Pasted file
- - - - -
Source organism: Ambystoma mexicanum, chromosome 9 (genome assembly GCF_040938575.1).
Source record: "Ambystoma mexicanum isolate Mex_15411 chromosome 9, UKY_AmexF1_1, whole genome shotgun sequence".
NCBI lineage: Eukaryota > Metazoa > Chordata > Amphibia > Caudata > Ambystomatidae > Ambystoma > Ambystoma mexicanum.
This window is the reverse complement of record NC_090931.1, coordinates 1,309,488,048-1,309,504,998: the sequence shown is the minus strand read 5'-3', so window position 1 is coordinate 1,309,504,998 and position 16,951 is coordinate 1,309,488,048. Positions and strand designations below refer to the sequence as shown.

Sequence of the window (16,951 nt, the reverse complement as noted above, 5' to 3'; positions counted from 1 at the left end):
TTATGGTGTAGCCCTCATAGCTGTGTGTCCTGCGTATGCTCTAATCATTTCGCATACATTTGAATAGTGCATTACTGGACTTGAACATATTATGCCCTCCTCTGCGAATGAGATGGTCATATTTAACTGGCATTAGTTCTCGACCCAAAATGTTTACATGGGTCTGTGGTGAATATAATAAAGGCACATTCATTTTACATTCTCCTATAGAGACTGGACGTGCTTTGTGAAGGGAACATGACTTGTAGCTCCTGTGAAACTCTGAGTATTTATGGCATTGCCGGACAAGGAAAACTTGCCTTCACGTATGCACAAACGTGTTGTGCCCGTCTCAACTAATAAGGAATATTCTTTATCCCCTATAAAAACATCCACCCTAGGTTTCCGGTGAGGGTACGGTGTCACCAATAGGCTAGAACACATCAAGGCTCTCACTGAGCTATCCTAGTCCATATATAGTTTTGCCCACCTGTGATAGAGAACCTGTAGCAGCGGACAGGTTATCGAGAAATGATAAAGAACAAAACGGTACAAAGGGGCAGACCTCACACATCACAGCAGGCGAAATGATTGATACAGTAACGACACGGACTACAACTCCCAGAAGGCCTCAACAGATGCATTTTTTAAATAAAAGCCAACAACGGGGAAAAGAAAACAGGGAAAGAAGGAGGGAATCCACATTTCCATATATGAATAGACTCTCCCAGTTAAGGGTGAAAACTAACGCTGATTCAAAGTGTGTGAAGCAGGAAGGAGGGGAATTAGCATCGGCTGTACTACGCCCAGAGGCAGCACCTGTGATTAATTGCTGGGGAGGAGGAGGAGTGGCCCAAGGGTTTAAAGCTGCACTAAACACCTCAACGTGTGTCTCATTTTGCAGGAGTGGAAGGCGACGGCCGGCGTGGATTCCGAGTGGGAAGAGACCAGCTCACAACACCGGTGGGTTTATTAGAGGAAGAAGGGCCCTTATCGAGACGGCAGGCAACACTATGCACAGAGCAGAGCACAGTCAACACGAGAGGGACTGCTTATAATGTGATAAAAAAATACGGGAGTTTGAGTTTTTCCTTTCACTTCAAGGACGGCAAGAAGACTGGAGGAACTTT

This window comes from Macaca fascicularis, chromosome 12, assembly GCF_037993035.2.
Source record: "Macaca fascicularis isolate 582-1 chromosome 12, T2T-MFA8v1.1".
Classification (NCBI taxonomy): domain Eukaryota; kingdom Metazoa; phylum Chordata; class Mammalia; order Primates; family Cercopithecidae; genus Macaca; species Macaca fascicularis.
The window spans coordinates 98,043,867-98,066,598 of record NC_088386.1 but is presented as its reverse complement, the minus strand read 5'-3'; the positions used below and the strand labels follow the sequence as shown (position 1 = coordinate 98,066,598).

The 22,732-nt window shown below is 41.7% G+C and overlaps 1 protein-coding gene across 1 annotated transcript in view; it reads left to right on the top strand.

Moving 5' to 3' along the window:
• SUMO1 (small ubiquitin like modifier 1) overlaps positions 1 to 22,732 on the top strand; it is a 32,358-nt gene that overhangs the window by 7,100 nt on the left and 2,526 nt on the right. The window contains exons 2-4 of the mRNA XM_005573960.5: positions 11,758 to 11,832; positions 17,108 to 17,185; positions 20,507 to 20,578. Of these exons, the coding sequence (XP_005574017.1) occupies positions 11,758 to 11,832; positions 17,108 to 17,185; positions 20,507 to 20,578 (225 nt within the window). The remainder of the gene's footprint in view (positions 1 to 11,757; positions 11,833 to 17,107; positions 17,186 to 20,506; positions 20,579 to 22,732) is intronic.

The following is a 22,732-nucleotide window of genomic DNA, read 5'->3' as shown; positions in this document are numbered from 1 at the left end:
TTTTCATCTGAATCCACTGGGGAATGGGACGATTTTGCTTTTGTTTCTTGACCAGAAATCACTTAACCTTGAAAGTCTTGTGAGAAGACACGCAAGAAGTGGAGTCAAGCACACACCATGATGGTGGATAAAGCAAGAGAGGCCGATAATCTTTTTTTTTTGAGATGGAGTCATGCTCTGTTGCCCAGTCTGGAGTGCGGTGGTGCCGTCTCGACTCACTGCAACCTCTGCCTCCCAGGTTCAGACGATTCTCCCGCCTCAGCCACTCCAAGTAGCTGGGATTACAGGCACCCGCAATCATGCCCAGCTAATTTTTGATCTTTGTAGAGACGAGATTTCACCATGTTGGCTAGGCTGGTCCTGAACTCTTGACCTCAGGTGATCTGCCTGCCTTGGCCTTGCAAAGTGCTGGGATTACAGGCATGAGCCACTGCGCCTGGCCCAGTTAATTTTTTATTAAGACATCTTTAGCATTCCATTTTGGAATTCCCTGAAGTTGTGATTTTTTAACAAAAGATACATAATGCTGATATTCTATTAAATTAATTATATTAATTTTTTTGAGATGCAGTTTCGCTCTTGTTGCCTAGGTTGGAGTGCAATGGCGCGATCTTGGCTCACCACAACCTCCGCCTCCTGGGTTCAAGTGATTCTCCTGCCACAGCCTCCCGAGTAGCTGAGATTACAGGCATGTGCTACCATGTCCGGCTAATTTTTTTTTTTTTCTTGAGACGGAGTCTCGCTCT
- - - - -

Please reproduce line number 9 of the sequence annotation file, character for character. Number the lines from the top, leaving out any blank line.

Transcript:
Classification (NCBI taxonomy): domain Eukaryota; kingdom Metazoa; phylum Chordata; class Mammalia; order Primates; family Cercopithecidae; genus Macaca; species Macaca fascicularis.